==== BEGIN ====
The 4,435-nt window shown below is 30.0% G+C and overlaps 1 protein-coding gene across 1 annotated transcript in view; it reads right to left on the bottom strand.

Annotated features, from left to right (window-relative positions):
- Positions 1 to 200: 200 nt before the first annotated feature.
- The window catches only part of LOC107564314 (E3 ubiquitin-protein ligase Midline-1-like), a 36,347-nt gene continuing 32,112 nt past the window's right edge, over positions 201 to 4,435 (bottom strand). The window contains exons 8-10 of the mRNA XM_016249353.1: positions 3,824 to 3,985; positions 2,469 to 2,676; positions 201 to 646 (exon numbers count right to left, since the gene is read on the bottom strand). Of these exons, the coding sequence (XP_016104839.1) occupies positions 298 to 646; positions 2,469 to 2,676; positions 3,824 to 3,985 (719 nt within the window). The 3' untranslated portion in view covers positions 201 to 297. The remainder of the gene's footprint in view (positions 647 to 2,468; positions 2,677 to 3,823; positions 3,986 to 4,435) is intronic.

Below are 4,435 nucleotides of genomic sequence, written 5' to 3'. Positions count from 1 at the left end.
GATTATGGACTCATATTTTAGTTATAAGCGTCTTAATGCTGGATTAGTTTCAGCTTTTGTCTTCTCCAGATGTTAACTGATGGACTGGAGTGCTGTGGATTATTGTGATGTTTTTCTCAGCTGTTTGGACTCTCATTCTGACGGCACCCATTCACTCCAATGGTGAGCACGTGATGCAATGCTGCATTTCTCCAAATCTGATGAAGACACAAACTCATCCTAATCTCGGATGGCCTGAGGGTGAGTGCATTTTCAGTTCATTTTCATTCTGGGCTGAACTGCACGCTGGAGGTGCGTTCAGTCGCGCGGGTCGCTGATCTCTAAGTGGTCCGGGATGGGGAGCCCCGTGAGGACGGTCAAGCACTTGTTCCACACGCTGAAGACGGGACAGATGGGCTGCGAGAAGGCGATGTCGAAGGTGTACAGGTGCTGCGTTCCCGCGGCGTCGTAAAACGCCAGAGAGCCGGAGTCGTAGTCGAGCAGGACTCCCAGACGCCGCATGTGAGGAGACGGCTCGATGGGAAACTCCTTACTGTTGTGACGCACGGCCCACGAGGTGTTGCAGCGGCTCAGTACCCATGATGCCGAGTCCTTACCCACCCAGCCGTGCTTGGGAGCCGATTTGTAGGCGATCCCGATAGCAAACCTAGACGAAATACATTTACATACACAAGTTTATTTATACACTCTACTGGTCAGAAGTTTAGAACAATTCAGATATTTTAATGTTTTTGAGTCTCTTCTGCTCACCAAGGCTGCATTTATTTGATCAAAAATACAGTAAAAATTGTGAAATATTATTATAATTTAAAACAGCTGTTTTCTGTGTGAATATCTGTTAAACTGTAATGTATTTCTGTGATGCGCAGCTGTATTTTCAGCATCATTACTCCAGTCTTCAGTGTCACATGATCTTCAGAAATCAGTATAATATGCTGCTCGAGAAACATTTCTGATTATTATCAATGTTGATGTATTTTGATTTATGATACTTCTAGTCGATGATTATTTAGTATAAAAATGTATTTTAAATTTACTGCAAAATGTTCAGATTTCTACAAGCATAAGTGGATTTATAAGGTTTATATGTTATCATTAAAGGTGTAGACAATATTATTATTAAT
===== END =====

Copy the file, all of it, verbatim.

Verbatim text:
The 4,435-nt window shown below is 30.0% G+C and overlaps 1 protein-coding gene across 1 annotated transcript in view; it reads right to left on the bottom strand.

Annotated features, from left to right (window-relative positions):
- Positions 1 to 200: 200 nt before the first annotated feature.
- The window catches only part of LOC107564314 (E3 ubiquitin-protein ligase Midline-1-like), a 36,347-nt gene continuing 32,112 nt past the window's right edge, over positions 201 to 4,435 (bottom strand). The window contains exons 8-10 of the mRNA XM_016249353.1: positions 3,824 to 3,985; positions 2,469 to 2,676; positions 201 to 646 (exon numbers count right to left, since the gene is read on the bottom strand). Of these exons, the coding sequence (XP_016104839.1) occupies positions 298 to 646; positions 2,469 to 2,676; positions 3,824 to 3,985 (719 nt within the window). The 3' untranslated portion in view covers positions 201 to 297. The remainder of the gene's footprint in view (positions 647 to 2,468; positions 2,677 to 3,823; positions 3,986 to 4,435) is intronic.

Below are 4,435 nucleotides of genomic sequence, written 5' to 3'. Positions count from 1 at the left end.
GATTATGGACTCATATTTTAGTTATAAGCGTCTTAATGCTGGATTAGTTTCAGCTTTTGTCTTCTCCAGATGTTAACTGATGGACTGGAGTGCTGTGGATTATTGTGATGTTTTTCTCAGCTGTTTGGACTCTCATTCTGACGGCACCCATTCACTCCAATGGTGAGCACGTGATGCAATGCTGCATTTCTCCAAATCTGATGAAGACACAAACTCATCCTAATCTCGGATGGCCTGAGGGTGAGTGCATTTTCAGTTCATTTTCATTCTGGGCTGAACTGCACGCTGGAGGTGCGTTCAGTCGCGCGGGTCGCTGATCTCTAAGTGGTCCGGGATGGGGAGCCCCGTGAGGACGGTCAAGCACTTGTTCCACACGCTGAAGACGGGACAGATGGGCTGCGAGAAGGCGATGTCGAAGGTGTACAGGTGCTGCGTTCCCGCGGCGTCGTAAAACGCCAGAGAGCCGGAGTCGTAGTCGAGCAGGACTCCCAGACGCCGCATGTGAGGAGACGGCTCGATGGGAAACTCCTTACTGTTGTGACGCACGGCCCACGAGGTGTTGCAGCGGCTCAGTACCCATGATGCCGAGTCCTTACCCACCCAGCCGTGCTTGGGAGCCGATTTGTAGGCGATCCCGATAGCAAACCTAGACGAAATACATTTACATACACAAGTTTATTTATACACTCTACTGGTCAGAAGTTTAGAACAATTCAGATATTTTAATGTTTTTGAGTCTCTTCTGCTCACCAAGGCTGCATTTATTTGATCAAAAATACAGTAAAAATTGTGAAATATTATTATAATTTAAAACAGCTGTTTTCTGTGTGAATATCTGTTAAACTGTAATGTATTTCTGTGATGCGCAGCTGTATTTTCAGCATCATTACTCCAGTCTTCAGTGTCACATGATCTTCAGAAATCAGTATAATATGCTGCTCGAGAAACATTTCTGATTATTATCAATGTTGATGTATTTTGATTTATGATACTTCTAGTCGATGATTATTTAGTATAAAAATGTATTTTAAATTTACTGCAAAATGTTCAGATTTCTACAAGCATAAGTGGATTTATAAGGTTTATATGTTATCATTAAAGGTGTAGACAATATTATTATTAAT